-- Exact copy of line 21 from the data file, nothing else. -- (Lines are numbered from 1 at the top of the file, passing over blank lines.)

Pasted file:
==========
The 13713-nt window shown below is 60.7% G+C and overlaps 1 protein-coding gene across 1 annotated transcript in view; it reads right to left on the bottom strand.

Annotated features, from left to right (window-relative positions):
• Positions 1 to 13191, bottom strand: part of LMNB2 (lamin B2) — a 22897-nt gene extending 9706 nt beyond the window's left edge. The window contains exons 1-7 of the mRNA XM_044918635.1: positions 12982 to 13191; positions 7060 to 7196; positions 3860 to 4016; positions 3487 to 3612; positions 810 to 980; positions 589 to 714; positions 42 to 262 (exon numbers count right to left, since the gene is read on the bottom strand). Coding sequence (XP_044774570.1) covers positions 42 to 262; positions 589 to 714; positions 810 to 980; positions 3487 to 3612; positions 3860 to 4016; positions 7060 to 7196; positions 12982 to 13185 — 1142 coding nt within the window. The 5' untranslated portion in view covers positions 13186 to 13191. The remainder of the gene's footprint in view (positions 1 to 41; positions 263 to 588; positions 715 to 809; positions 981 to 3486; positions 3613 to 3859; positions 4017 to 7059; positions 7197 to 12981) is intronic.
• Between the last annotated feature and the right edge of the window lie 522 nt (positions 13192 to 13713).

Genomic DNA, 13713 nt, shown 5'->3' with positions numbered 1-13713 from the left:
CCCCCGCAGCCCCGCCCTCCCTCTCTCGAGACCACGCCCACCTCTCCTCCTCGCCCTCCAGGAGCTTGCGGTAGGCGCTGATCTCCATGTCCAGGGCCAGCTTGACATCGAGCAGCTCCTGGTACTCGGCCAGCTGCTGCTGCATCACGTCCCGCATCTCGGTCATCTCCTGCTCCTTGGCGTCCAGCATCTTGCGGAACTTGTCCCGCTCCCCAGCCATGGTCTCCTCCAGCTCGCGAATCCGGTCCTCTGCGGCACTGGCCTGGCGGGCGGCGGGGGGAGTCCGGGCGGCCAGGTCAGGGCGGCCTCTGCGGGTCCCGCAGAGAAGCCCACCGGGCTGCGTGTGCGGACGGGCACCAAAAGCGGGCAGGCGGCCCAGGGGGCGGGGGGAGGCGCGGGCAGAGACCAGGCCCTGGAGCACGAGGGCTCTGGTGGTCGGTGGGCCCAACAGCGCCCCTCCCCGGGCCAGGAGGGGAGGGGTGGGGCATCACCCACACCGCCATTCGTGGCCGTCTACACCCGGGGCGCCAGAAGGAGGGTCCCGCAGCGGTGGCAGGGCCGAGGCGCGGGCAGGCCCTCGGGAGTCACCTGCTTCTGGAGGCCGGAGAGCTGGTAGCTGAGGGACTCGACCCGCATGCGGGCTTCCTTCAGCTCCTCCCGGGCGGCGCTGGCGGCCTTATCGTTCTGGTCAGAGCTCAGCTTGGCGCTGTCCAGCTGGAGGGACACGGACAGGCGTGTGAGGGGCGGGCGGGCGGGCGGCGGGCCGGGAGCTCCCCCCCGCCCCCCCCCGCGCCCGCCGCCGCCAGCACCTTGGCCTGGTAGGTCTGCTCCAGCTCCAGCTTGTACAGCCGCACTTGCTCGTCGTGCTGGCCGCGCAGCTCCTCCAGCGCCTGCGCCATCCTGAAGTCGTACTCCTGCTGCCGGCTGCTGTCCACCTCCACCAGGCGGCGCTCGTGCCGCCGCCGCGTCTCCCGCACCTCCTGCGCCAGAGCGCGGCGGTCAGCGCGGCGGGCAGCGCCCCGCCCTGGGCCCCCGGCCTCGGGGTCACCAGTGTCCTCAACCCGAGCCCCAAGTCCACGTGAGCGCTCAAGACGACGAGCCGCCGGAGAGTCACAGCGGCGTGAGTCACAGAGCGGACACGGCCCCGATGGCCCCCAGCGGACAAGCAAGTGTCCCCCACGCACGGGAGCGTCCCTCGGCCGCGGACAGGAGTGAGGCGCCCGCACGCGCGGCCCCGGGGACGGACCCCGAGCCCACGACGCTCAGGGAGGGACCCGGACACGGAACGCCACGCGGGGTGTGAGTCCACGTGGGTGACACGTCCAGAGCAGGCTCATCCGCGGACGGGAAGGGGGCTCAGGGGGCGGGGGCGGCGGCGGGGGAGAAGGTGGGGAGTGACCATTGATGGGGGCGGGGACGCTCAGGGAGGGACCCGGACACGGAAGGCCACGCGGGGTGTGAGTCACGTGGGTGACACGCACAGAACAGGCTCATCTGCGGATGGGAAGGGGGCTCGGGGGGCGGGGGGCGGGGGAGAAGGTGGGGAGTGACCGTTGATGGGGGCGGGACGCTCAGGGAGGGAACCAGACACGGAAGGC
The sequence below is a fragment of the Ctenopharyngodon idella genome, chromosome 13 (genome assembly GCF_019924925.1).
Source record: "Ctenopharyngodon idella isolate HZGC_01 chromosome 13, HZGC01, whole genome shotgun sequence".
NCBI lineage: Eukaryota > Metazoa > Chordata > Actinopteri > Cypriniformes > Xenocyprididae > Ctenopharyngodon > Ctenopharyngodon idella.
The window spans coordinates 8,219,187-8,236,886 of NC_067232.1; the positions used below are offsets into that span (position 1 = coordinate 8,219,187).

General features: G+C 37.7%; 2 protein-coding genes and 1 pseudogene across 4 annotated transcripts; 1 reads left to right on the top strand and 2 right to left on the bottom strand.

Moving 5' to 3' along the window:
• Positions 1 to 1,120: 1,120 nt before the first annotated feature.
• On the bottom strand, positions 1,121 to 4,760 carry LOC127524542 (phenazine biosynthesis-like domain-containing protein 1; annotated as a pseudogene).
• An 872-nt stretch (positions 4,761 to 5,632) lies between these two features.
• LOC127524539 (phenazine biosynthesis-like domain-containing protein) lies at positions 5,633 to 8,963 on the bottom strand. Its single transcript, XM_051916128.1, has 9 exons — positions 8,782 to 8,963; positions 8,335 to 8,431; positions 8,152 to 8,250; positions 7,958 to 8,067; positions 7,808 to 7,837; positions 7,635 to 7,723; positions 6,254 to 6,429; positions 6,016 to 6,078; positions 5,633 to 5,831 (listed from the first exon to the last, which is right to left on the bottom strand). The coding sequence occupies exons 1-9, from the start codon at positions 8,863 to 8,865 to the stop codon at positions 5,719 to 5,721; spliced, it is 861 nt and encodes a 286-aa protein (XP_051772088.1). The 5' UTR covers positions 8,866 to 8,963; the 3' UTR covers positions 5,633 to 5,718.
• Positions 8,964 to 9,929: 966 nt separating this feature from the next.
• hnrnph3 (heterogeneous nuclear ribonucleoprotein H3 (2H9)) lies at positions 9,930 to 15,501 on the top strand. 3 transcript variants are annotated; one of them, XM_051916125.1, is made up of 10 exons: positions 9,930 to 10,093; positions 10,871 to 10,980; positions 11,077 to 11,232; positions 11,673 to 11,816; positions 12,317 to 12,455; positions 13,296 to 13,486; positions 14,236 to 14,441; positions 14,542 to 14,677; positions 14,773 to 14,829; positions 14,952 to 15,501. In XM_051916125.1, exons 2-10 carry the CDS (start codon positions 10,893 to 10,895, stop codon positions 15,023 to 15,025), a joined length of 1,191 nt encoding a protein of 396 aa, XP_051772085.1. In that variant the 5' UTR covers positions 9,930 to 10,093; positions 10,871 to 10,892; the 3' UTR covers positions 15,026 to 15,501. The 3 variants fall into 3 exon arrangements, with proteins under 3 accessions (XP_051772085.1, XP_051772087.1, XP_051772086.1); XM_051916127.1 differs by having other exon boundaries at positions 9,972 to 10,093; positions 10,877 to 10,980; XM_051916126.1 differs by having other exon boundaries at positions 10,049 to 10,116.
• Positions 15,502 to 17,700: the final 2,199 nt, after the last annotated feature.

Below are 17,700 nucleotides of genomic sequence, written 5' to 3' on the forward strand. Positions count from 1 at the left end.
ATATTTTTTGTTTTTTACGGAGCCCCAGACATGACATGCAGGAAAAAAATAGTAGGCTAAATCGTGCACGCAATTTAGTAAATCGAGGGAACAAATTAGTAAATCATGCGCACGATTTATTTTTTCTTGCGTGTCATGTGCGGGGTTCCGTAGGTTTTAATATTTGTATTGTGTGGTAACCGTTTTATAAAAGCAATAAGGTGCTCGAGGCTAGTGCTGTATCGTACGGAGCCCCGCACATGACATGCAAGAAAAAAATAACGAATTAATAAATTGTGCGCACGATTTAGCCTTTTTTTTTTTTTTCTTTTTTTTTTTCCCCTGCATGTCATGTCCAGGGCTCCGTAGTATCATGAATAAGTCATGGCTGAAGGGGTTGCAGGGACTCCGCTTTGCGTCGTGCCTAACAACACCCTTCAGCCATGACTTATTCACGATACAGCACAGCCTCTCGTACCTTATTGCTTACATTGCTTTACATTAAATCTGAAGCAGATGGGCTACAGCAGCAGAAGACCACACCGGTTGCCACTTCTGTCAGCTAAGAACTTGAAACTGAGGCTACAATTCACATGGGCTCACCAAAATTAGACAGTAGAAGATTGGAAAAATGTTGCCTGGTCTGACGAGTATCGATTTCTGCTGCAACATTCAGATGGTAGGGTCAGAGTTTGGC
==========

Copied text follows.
ATATTTTTTGTTTTTTACGGAGCCCCAGACATGACATGCAGGAAAAAAATAGTAGGCTAAATCGTGCACGCAATTTAGTAAATCGAGGGAACAAATTAGTAAATCATGCGCACGATTTATTTTTTCTTGCGTGTCATGTGCGGGGTTCCGTAGGTTTTAATATTTGTATTGTGTGGTAACCGTTTTATAAAAGCAATAAGGTGCTCGAGGCTAGTGCTGTATCGTACGGAGCCCCGCACATGACATGCAAGAAAAAAATAACGAATTAATAAATTGTGCGCACGATTTAGCCTTTTTTTTTTTTTTCTTTTTTTTTTTCCCCTGCATGTCATGTCCAGGGCTCCGTAGTATCATGAATAAGTCATGGCTGAAGGGGTTGCAGGGACTCCGCTTTGCGTCGTGCCTAACAACACCCTTCAGCCATGACTTATTCACGATACAGCACAGCCTCTCGTACCTTATTGCTTACATTGCTTTACATTAAATCTGAAGCAGATGGGCTACAGCAGCAGAAGACCACACCGGTTGCCACTTCTGTCAGCTAAGAACTTGAAACTGAGGCTACAATTCACATGGGCTCACCAAAATTAGACAGTAGAAGATTGGAAAAATGTTGCCTGGTCTGACGAGTATCGATTTCTGCTGCAACATTCAGATGGTAGGGTCAGAGTTTGGC